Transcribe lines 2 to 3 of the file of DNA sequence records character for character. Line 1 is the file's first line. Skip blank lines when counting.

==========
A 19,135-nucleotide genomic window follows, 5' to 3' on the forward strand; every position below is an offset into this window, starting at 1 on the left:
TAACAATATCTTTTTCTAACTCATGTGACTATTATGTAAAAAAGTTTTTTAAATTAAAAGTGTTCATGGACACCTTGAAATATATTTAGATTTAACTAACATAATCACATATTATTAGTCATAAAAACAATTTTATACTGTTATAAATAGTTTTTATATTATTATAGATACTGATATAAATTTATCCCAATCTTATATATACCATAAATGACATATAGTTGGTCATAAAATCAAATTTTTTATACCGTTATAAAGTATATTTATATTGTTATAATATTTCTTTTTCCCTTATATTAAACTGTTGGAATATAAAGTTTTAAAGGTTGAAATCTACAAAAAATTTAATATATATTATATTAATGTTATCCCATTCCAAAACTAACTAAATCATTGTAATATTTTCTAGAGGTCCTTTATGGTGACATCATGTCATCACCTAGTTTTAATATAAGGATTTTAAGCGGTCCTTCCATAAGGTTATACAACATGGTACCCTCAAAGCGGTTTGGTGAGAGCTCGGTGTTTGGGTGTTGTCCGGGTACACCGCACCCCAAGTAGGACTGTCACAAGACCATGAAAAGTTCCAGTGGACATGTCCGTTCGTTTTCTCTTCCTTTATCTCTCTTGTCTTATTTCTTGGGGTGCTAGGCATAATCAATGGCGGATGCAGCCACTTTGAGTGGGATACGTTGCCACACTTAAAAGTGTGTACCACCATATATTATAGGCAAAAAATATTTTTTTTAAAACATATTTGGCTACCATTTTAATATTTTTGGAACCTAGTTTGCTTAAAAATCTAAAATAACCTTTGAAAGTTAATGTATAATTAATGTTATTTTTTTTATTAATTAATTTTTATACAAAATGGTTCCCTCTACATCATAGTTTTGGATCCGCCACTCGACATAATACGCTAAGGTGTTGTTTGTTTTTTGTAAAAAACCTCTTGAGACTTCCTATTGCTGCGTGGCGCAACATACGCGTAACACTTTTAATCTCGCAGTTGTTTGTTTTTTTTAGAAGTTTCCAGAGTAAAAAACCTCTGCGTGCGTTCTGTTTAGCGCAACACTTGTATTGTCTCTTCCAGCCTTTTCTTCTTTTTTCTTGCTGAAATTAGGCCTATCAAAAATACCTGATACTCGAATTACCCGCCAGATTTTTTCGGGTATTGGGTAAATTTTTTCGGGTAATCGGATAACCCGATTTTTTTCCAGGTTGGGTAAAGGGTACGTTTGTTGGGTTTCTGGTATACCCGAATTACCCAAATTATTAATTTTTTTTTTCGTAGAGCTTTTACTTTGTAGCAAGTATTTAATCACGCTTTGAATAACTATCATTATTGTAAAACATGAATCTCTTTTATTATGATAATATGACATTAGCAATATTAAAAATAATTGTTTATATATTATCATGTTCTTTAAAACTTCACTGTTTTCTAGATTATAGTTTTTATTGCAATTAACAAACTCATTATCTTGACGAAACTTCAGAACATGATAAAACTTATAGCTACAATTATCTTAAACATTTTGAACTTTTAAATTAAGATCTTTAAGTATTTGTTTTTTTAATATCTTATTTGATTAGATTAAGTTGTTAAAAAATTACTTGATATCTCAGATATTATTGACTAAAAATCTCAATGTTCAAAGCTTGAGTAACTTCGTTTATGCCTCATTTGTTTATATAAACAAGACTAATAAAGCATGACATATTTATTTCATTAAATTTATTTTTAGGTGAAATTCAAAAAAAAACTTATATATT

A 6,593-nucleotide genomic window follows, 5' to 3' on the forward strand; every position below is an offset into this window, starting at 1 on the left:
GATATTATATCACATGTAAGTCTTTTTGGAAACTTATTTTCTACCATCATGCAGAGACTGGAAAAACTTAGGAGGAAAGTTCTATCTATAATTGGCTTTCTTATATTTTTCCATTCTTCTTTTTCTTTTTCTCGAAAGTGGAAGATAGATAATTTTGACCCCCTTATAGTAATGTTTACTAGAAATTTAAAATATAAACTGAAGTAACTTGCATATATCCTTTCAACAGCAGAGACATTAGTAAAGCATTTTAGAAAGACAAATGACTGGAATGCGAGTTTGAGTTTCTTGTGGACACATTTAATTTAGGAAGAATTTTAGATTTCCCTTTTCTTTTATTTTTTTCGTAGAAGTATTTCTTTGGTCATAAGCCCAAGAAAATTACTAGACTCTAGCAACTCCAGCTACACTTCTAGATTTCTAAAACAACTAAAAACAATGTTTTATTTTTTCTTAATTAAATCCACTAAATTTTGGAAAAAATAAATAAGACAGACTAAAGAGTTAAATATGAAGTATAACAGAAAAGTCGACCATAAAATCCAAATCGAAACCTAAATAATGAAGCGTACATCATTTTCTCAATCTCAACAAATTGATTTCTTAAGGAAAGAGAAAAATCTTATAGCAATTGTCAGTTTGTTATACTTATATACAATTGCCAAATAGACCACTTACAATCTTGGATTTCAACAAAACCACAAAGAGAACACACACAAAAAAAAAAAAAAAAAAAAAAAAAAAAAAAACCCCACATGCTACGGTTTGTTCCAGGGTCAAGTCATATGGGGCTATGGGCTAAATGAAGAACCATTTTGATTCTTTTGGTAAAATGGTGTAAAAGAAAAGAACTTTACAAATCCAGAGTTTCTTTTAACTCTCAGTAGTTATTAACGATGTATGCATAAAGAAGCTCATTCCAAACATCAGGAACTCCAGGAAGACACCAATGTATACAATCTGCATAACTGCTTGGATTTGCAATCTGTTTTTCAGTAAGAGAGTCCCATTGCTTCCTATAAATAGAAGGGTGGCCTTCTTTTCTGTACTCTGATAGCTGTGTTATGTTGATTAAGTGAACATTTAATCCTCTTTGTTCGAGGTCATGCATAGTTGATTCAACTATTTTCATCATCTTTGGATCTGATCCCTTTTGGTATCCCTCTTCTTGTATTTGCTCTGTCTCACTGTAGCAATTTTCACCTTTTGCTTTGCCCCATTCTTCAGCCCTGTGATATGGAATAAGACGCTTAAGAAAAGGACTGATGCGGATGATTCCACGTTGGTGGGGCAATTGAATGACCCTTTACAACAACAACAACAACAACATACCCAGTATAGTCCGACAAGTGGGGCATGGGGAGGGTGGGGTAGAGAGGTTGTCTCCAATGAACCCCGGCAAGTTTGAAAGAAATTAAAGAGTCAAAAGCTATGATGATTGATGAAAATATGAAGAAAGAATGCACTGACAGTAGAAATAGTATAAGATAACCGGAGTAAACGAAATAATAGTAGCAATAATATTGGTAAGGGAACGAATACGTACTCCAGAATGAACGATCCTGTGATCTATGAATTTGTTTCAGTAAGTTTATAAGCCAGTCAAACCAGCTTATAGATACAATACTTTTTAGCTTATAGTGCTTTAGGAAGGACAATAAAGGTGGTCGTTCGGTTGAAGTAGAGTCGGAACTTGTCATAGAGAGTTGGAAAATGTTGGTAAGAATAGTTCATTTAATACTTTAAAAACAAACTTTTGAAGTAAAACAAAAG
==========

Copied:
TAACAATATCTTTTTCTAACTCATGTGACTATTATGTAAAAAAGTTTTTTAAATTAAAAGTGTTCATGGACACCTTGAAATATATTTAGATTTAACTAACATAATCACATATTATTAGTCATAAAAACAATTTTATACTGTTATAAATAGTTTTTATATTATTATAGATACTGATATAAATTTATCCCAATCTTATATATACCATAAATGACATATAGTTGGTCATAAAATCAAATTTTTTATACCGTTATAAAGTATATTTATATTGTTATAATATTTCTTTTTCCCTTATATTAAACTGTTGGAATATAAAGTTTTAAAGGTTGAAATCTACAAAAAATTTAATATATATTATATTAATGTTATCCCATTCCAAAACTAACTAAATCATTGTAATATTTTCTAGAGGTCCTTTATGGTGACATCATGTCATCACCTAGTTTTAATATAAGGATTTTAAGCGGTCCTTCCATAAGGTTATACAACATGGTACCCTCAAAGCGGTTTGGTGAGAGCTCGGTGTTTGGGTGTTGTCCGGGTACACCGCACCCCAAGTAGGACTGTCACAAGACCATGAAAAGTTCCAGTGGACATGTCCGTTCGTTTTCTCTTCCTTTATCTCTCTTGTCTTATTTCTTGGGGTGCTAGGCATAATCAATGGCGGATGCAGCCACTTTGAGTGGGATACGTTGCCACACTTAAAAGTGTGTACCACCATATATTATAGGCAAAAAATATTTTTTTTAAAACATATTTGGCTACCATTTTAATATTTTTGGAACCTAGTTTGCTTAAAAATCTAAAATAACCTTTGAAAGTTAATGTATAATTAATGTTATTTTTTTTATTAATTAATTTTTATACAAAATGGTTCCCTCTACATCATAGTTTTGGATCCGCCACTCGACATAATACGCTAAGGTGTTGTTTGTTTTTTGTAAAAAACCTCTTGAGACTTCCTATTGCTGCGTGGCGCAACATACGCGTAACACTTTTAATCTCGCAGTTGTTTGTTTTTTTTAGAAGTTTCCAGAGTAAAAAACCTCTGCGTGCGTTCTGTTTAGCGCAACACTTGTATTGTCTCTTCCAGCCTTTTCTTCTTTTTTCTTGCTGAAATTAGGCCTATCAAAAATACCTGATACTCGAATTACCCGCCAGATTTTTTCGGGTATTGGGTAAATTTTTTCGGGTAATCGGATAACCCGATTTTTTTCCAGGTTGGGTAAAGGGTACGTTTGTTGGGTTTCTGGTATACCCGAATTACCCAAATTATTAATTTTTTTTTTCGTAGAGCTTTTACTTTGTAGCAAGTATTTAATCACGCTTTGAATAACTATCATTATTGTAAAACATGAATCTCTTTTATTATGATAATATGACATTAGCAATATTAAAAATAATTGTTTATATATTATCATGTTCTTTAAAACTTCACTGTTTTCTAGATTATAGTTTTTATTGCAATTAACAAACTCATTATCTTGACGAAACTTCAGAACATGATAAAACTTATAGCTACAATTATCTTAAACATTTTGAACTTTTAAATTAAGATCTTTAAGTATTTGTTTTTTTAATATCTTATTTGATTAGATTAAGTTGTTAAAAAATTACTTGATATCTCAGATATTATTGACTAAAAATCTCAATGTTCAAAGCTTGAGTAACTTCGTTTATGCCTCATTTGTTTATATAAACAAGACTAATAAAGCATGACATATTTATTTCATTAAATTTATTTTTAGGTGAAATTCAAAAAAAAACTTATATATT

A 6,593-nucleotide genomic window follows, 5' to 3' on the forward strand; every position below is an offset into this window, starting at 1 on the left: